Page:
Amid reports of severe learning loss suffered by American children during school closures, American Federation of Teachers (AFT) president Randi Weingarten is trying to deflect the blame for the widespread school closures onto the Trump administration.
“While former President Donald Trump and his education secretary, Ms. [Betsy] DeVos, ranted and raved, their successors put the safety measures in place to get reopening done,” Weingarten claimed in a letter published Sunday in The Wall Street Journal.
The letter is a response to the newspaper’s earlier editorial, which called out the AFT for driving the nationwide shutdown of schools during the COVID-19 pandemic, as well as its recent effort to rewrite history and rebrand itself as a champion of school reopening.
‘You Flunked the Pandemic, Randi’: WSJ
The AFT has left a trail of attempts to make it harder for schools to reopen for in-person instruction. A publicized email exchange between the AFT and the CDC shows that the union successfully lobbied the health agency to modify its school reopening guidelines, allowing teachers and staff living with a “high-risk” person to work remotely, and demanding that schools in communities with high COVID-19 case levels stay closed pending updated guidelines. When the CDC revised its school-distancing guidelines from 6 feet to 3, Weingarten opposed the change, declaring that the union was “not convinced that the evidence supports changing physical distancing requirements at this time.”
“After the first months of COVID uncertainty, the school shutdowns had nothing to do with safety,” the WSJ editorial board argued, pointing to a collapse in American 8-year-olds’ math and reading scores. “You flunked the pandemic, Randi, and set back America’s children for years.”
Instead of directly addressing the role the AFT played in prolonged school closures—which directly translated to learning loss, Weingarten equated the criticism of her organization with an attack on all teachers who worked to meet their students’ needs during a hard time.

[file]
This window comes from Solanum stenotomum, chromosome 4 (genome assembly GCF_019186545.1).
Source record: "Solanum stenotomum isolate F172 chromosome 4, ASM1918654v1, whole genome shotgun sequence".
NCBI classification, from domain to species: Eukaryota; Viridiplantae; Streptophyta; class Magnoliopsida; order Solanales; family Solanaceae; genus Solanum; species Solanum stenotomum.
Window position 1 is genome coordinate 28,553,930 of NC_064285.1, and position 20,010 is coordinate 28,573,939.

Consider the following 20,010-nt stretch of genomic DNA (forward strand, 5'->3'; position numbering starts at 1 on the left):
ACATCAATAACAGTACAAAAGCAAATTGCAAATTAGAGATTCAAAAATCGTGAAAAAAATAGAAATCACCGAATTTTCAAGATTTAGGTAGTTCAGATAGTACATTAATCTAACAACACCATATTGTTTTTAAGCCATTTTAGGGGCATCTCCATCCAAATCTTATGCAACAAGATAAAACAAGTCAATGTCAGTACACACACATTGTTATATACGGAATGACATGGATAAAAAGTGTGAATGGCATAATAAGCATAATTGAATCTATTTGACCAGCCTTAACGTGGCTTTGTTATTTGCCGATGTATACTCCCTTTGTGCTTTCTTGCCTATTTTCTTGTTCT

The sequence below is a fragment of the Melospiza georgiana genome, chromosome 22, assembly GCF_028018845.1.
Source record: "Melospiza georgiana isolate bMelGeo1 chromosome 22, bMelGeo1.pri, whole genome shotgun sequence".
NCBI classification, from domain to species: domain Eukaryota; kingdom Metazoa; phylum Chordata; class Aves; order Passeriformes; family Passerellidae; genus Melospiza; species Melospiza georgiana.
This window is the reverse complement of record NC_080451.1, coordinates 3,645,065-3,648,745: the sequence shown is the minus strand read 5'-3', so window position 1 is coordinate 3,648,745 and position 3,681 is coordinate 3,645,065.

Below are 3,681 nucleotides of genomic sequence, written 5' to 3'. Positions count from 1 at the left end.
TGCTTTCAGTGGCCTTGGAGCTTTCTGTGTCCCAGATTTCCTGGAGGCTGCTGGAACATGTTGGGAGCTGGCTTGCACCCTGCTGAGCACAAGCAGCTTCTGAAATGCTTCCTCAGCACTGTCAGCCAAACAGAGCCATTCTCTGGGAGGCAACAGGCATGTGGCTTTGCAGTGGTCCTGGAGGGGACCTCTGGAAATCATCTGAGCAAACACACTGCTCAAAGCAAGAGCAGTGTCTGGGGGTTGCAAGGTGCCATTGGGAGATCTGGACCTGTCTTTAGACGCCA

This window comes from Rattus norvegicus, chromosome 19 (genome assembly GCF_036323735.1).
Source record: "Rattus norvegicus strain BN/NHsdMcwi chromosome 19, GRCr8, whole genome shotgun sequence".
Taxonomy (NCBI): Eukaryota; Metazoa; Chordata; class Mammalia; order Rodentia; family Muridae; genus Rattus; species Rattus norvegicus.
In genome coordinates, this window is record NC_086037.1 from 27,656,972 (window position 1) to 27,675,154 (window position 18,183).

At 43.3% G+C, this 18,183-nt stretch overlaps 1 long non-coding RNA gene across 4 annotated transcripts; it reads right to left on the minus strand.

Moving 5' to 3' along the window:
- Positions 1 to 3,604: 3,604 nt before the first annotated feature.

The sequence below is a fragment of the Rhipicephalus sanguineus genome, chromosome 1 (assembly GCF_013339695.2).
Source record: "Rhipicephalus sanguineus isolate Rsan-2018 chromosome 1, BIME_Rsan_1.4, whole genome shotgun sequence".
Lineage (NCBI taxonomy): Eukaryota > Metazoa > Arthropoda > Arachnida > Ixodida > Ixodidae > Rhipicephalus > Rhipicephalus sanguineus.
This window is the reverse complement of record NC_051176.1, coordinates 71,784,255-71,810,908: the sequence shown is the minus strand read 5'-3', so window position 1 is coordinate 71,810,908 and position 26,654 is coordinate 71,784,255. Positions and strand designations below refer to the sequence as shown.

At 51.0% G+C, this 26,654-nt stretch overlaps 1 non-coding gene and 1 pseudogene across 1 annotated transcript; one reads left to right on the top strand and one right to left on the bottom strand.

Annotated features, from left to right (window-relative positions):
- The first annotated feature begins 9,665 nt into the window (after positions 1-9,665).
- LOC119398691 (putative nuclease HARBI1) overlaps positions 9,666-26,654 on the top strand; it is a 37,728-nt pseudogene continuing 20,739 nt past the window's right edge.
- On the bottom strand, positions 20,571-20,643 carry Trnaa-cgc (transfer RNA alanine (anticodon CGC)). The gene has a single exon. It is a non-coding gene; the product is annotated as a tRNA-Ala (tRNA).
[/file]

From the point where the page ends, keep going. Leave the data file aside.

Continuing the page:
“Teachers deserve our ear and our help, not shame and blame,” the union leader said. She also praised the Biden administration’s American Rescue Plan (ARP) as “our vehicle to accelerate learning so kids can recover and thrive.”
It remains debatable how much the ARP actually helped schools reopen, since President Joe Biden signed the relief package on March 11, 2021, at which point many private schools and some public schools had already reopened, or had never closed to begin with. Much of the $122 billion allocated via the ARP to safely reopen PreK–12 schools still hasn’t been spent.
Schools Re-opened ‘In Spite Of’ Republicans
The White House has adopted a similar rhetoric. When White House press secretary Karine Jean-Pierre was asked if the Biden administration should be held accountable for not pushing schools to reopen sooner, she shifted the blame to Republicans.
“In less than six months, our schools went from 46 percent open to nearly all of them being open full time,” Jean-Pierre told reporters last Thursday. “That was the work of this president, and that was the work of Democrats, in spite of Republicans not voting for the American Rescue Plan, of which $130 billion went to schools to have the ventilation, the tutoring, and being able to hire more teachers.”
Anti-Trump Ad Comes Back to Haunt Democrats
Meanwhile, an education-themed Democrat campaign ad has resurfaced and is circulating again on social media. In the ad, dated July 27, 2020, Trump’s pro-school reopening stance was deemed harmful to teachers and children.
“[Trump is] desperate to reopen schools because he thinks it will save his reelection,” the ad’s narrator says in an ominous voice. “[He is] ignoring how the virus spreads, risking teachers’ and parents’ lives, going against the advice of experts.”